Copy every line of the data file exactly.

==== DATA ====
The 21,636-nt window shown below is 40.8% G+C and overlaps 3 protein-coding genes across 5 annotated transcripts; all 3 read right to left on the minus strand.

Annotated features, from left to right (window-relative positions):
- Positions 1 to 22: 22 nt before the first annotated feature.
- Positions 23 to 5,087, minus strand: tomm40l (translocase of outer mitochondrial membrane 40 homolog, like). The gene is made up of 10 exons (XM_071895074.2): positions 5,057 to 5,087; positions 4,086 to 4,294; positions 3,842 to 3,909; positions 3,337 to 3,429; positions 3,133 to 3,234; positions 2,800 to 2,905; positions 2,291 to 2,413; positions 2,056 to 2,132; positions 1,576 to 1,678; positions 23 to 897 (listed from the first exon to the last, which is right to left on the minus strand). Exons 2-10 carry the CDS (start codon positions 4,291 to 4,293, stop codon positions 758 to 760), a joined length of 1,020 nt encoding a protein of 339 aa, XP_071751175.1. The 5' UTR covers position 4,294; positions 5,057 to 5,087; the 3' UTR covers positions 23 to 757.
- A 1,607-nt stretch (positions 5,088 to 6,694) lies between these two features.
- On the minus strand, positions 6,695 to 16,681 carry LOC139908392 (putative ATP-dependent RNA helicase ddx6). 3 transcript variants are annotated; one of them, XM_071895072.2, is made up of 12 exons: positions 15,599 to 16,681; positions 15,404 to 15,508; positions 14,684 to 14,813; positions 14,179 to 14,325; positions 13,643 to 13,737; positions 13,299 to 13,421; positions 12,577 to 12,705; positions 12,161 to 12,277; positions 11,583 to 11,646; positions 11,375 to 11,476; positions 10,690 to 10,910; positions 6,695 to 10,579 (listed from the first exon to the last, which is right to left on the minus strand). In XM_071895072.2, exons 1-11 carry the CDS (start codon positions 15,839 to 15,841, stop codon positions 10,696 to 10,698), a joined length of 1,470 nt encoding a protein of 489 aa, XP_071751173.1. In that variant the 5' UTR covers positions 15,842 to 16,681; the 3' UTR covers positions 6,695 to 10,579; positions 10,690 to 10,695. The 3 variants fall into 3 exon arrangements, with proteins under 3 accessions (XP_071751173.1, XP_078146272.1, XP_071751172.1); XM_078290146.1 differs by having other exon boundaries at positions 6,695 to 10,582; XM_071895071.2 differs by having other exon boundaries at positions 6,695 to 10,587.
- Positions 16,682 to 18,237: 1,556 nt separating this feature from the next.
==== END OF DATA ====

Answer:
The 21,636-nt window shown below is 40.8% G+C and overlaps 3 protein-coding genes across 5 annotated transcripts; all 3 read right to left on the minus strand.

Annotated features, from left to right (window-relative positions):
- Positions 1 to 22: 22 nt before the first annotated feature.
- Positions 23 to 5,087, minus strand: tomm40l (translocase of outer mitochondrial membrane 40 homolog, like). The gene is made up of 10 exons (XM_071895074.2): positions 5,057 to 5,087; positions 4,086 to 4,294; positions 3,842 to 3,909; positions 3,337 to 3,429; positions 3,133 to 3,234; positions 2,800 to 2,905; positions 2,291 to 2,413; positions 2,056 to 2,132; positions 1,576 to 1,678; positions 23 to 897 (listed from the first exon to the last, which is right to left on the minus strand). Exons 2-10 carry the CDS (start codon positions 4,291 to 4,293, stop codon positions 758 to 760), a joined length of 1,020 nt encoding a protein of 339 aa, XP_071751175.1. The 5' UTR covers position 4,294; positions 5,057 to 5,087; the 3' UTR covers positions 23 to 757.
- A 1,607-nt stretch (positions 5,088 to 6,694) lies between these two features.
- On the minus strand, positions 6,695 to 16,681 carry LOC139908392 (putative ATP-dependent RNA helicase ddx6). 3 transcript variants are annotated; one of them, XM_071895072.2, is made up of 12 exons: positions 15,599 to 16,681; positions 15,404 to 15,508; positions 14,684 to 14,813; positions 14,179 to 14,325; positions 13,643 to 13,737; positions 13,299 to 13,421; positions 12,577 to 12,705; positions 12,161 to 12,277; positions 11,583 to 11,646; positions 11,375 to 11,476; positions 10,690 to 10,910; positions 6,695 to 10,579 (listed from the first exon to the last, which is right to left on the minus strand). In XM_071895072.2, exons 1-11 carry the CDS (start codon positions 15,839 to 15,841, stop codon positions 10,696 to 10,698), a joined length of 1,470 nt encoding a protein of 489 aa, XP_071751173.1. In that variant the 5' UTR covers positions 15,842 to 16,681; the 3' UTR covers positions 6,695 to 10,579; positions 10,690 to 10,695. The 3 variants fall into 3 exon arrangements, with proteins under 3 accessions (XP_071751173.1, XP_078146272.1, XP_071751172.1); XM_078290146.1 differs by having other exon boundaries at positions 6,695 to 10,582; XM_071895071.2 differs by having other exon boundaries at positions 6,695 to 10,587.
- Positions 16,682 to 18,237: 1,556 nt separating this feature from the next.